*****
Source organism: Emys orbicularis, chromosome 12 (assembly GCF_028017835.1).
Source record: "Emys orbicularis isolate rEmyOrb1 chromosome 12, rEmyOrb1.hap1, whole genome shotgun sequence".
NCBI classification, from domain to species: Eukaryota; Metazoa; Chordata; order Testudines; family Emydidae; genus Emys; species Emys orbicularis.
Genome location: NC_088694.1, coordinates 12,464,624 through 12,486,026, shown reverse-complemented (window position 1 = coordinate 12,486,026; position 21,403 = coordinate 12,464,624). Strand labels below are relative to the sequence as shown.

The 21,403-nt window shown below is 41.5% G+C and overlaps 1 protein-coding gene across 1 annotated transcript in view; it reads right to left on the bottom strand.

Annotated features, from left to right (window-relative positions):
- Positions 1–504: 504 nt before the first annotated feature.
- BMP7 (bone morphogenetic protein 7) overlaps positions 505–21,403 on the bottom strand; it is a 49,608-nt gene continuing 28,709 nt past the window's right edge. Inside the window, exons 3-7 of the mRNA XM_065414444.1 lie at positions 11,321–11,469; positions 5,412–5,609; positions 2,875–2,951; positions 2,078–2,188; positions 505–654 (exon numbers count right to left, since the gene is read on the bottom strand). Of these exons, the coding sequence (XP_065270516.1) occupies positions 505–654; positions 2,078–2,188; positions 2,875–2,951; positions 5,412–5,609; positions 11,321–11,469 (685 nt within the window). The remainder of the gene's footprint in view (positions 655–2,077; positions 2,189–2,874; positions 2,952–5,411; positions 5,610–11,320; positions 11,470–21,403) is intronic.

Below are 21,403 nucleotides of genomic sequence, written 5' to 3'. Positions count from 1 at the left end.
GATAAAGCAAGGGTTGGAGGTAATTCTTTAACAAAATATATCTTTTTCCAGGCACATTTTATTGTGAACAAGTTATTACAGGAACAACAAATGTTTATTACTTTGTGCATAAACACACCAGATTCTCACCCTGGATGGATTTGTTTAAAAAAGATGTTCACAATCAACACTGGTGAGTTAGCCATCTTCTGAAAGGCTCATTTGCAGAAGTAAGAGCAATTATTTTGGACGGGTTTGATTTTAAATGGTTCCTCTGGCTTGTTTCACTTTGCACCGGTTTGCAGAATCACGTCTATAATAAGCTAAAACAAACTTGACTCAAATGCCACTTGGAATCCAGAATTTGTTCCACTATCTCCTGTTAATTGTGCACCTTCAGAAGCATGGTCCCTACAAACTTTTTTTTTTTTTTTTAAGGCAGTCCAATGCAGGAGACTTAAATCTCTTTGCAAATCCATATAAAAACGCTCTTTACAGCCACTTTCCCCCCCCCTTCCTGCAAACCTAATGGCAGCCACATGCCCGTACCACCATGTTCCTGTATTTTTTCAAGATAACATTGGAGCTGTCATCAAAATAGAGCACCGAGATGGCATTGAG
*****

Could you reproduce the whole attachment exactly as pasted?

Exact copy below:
Source organism: Emys orbicularis, chromosome 12 (assembly GCF_028017835.1).
Source record: "Emys orbicularis isolate rEmyOrb1 chromosome 12, rEmyOrb1.hap1, whole genome shotgun sequence".
NCBI classification, from domain to species: Eukaryota; Metazoa; Chordata; order Testudines; family Emydidae; genus Emys; species Emys orbicularis.
Genome location: NC_088694.1, coordinates 12,464,624 through 12,486,026, shown reverse-complemented (window position 1 = coordinate 12,486,026; position 21,403 = coordinate 12,464,624). Strand labels below are relative to the sequence as shown.

The 21,403-nt window shown below is 41.5% G+C and overlaps 1 protein-coding gene across 1 annotated transcript in view; it reads right to left on the bottom strand.

Annotated features, from left to right (window-relative positions):
- Positions 1–504: 504 nt before the first annotated feature.
- BMP7 (bone morphogenetic protein 7) overlaps positions 505–21,403 on the bottom strand; it is a 49,608-nt gene continuing 28,709 nt past the window's right edge. Inside the window, exons 3-7 of the mRNA XM_065414444.1 lie at positions 11,321–11,469; positions 5,412–5,609; positions 2,875–2,951; positions 2,078–2,188; positions 505–654 (exon numbers count right to left, since the gene is read on the bottom strand). Of these exons, the coding sequence (XP_065270516.1) occupies positions 505–654; positions 2,078–2,188; positions 2,875–2,951; positions 5,412–5,609; positions 11,321–11,469 (685 nt within the window). The remainder of the gene's footprint in view (positions 655–2,077; positions 2,189–2,874; positions 2,952–5,411; positions 5,610–11,320; positions 11,470–21,403) is intronic.

Below are 21,403 nucleotides of genomic sequence, written 5' to 3'. Positions count from 1 at the left end.
GATAAAGCAAGGGTTGGAGGTAATTCTTTAACAAAATATATCTTTTTCCAGGCACATTTTATTGTGAACAAGTTATTACAGGAACAACAAATGTTTATTACTTTGTGCATAAACACACCAGATTCTCACCCTGGATGGATTTGTTTAAAAAAGATGTTCACAATCAACACTGGTGAGTTAGCCATCTTCTGAAAGGCTCATTTGCAGAAGTAAGAGCAATTATTTTGGACGGGTTTGATTTTAAATGGTTCCTCTGGCTTGTTTCACTTTGCACCGGTTTGCAGAATCACGTCTATAATAAGCTAAAACAAACTTGACTCAAATGCCACTTGGAATCCAGAATTTGTTCCACTATCTCCTGTTAATTGTGCACCTTCAGAAGCATGGTCCCTACAAACTTTTTTTTTTTTTTTTAAGGCAGTCCAATGCAGGAGACTTAAATCTCTTTGCAAATCCATATAAAAACGCTCTTTACAGCCACTTTCCCCCCCCCTTCCTGCAAACCTAATGGCAGCCACATGCCCGTACCACCATGTTCCTGTATTTTTTCAAGATAACATTGGAGCTGTCATCAAAATAGAGCACCGAGATGGCATTGAG